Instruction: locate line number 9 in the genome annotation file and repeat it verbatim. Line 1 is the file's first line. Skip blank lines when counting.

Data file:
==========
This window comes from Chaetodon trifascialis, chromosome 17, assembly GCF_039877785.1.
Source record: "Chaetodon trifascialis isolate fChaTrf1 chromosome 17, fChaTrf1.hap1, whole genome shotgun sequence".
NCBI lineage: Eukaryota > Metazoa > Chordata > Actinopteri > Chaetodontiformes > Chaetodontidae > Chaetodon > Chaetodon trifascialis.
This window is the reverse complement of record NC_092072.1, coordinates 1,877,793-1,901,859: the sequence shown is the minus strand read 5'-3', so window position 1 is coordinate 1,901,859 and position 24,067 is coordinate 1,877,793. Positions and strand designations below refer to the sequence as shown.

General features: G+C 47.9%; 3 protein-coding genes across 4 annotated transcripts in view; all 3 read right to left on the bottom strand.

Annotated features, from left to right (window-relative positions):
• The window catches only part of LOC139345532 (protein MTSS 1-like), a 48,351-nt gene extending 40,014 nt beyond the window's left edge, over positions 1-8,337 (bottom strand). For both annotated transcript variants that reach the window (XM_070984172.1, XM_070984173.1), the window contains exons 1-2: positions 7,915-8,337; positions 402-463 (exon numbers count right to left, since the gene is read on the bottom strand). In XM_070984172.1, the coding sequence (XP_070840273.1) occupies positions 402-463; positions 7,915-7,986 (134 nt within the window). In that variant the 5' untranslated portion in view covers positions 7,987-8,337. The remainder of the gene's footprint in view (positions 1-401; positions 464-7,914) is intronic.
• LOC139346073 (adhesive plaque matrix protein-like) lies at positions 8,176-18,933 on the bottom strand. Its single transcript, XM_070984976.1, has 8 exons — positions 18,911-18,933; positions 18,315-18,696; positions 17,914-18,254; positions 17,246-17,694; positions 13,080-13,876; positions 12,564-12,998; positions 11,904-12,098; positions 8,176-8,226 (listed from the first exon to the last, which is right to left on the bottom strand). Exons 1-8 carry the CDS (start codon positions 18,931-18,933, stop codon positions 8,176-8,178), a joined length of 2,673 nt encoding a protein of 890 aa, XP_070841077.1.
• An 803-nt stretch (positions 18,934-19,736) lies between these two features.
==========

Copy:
• An 803-nt stretch (positions 18,934-19,736) lies between these two features.